BAIDOA, SOMALIA Last month, far away from this forlorn "City of Death" where anarchy and hunger had once claimed tens of thousands of lives, Gen. Colin Powell said some remarkably upbeat things about our military misadventures in Somalia. That Powell was willing to talk about the subject at all was newsworthy. Most people would just as soon forget the Somalia disaster.
For Republicans, Somalia was George Bush's embarrassing last hurrah; for Democrats, it was Bill Clinton's first big foreign policy flop. And for the average American, it was one more example of foolish leaders getting our fine young troops killed in places they never should have been sent.
But for Colin Powell, Somalia had been this nation's first grand attempt at humanitarian military intervention, and it taught some lessons worth remembering -- some we might want to review as we debate sending our troops to Bosnia on yet another rescue mission.
Powell's argument, in a nutshell, is that we were right to answer the 911 fire alarm when the Somalis' house was burning down. But we should not have hung around afterward pretending to solve domestic squabbles we didn't understand.
"Where things went wrong is when we decided, the U.N. decided, that somehow we could tell the Somalians how they should live with each other. At that point we lost the bubble," Powell said in an interview with The Washington Post, offering an odd but apt description of the tragic sequel to Operation Restore Hope.
It's now been six months since the last U.N. peacekeeping troops retreated in frustration from Somalia. Almost all civilian relief agencies and non-governmental personnel left with them or soon after. Almost everyone predicted that without their help, Somalia would quickly sink back into its nightmarish misery.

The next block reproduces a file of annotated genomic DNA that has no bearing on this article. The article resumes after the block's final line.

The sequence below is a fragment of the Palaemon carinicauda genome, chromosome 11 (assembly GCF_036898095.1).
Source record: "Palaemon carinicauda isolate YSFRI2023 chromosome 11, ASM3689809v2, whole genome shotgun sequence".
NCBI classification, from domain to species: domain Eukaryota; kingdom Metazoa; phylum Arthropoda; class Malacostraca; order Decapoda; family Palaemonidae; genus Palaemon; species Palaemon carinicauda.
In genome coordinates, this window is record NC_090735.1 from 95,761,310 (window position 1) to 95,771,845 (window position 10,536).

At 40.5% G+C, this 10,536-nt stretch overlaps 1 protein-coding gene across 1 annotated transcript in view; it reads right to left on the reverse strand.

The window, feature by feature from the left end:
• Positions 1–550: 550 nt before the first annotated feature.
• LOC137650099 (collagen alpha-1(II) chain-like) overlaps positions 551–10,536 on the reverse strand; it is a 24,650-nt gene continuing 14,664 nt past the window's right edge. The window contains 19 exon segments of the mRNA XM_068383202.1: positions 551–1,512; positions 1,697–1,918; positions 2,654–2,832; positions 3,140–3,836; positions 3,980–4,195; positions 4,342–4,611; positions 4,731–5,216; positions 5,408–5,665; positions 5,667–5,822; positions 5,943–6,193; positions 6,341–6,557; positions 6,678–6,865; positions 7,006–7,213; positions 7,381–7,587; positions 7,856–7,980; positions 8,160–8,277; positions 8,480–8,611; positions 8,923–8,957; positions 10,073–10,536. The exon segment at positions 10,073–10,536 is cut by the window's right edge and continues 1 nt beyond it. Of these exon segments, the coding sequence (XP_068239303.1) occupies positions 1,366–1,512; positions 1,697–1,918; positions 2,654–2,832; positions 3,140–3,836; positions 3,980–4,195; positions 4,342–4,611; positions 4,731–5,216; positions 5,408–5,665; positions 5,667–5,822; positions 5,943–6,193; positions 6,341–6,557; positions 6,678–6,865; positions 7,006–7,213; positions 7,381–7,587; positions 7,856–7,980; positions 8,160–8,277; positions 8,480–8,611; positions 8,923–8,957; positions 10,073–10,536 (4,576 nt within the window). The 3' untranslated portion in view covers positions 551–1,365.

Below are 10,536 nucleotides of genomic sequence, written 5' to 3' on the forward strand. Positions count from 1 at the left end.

Little was left to show for the enormous investment in time, money and human lives we and our allies had made trying to put this East African Humpty Dumpty back together. The country still lay in ruins, with no functioning government, no public services, no viable economy, no judicial system. The feuding clan warlords who had trashed it still ruled in their fiefdoms, unbowed and uncompromising, making and breaking alliances among themselves.
What surprised me when I returned here a few weeks ago, however, was that Somalia had refused to relapse into its earlier spasms of violence. Inexplicably, the truce U.S. Ambassador Robert Oakley compelled the feuding warlords to sign back in December 1992 (with the robust backing of nearly 30,000 heavily armed allied troops) generally seemed to be holding. People were not starving again. As Powell himself noted, "There has been no image of swollen-bellied kids on our CNN screens [after all]."
Somalia Lesson No. 1: Overwhelming military force can help to halt fighting, end suffering and save lives. Hundreds of thousands of lives, in fact.
I wanted to see what was happening for myself, so when one of the warlords invited me to come take a look, I jumped at the chance. Five others -- among them a respected U.S. historian, two clerical types looking for a responsible agency to distribute medical supplies from their parishioners and an American entrepreneur hoping to sell a telephone system -- accepted his invitation as well, all of us willing to risk being "used" for public relations purposes in order to judge the state of things first-hand.
Our host was the most celebrated warlord of them all, a man with a PR problem to rival that of Attila the Hun: Gen. Mohamed Farah Aideed. But his people told us that "President" Aideed (his clan confederates had bestowed the title on him in June, shortly after the last U.N. peacekeepers fled) wanted to make a new start with Americans.
At the outset, anyway, Aideed's new Somalia seemed a lot like his old one. While en route to Africa, we'd heard reports that his heavily armed militia forces had captured Baidoa as part of a major new military offensive. Trapped there as virtual hostages were said to be 23 foreign relief workers (including five Americans) loosely affiliated with U.N. aid agencies.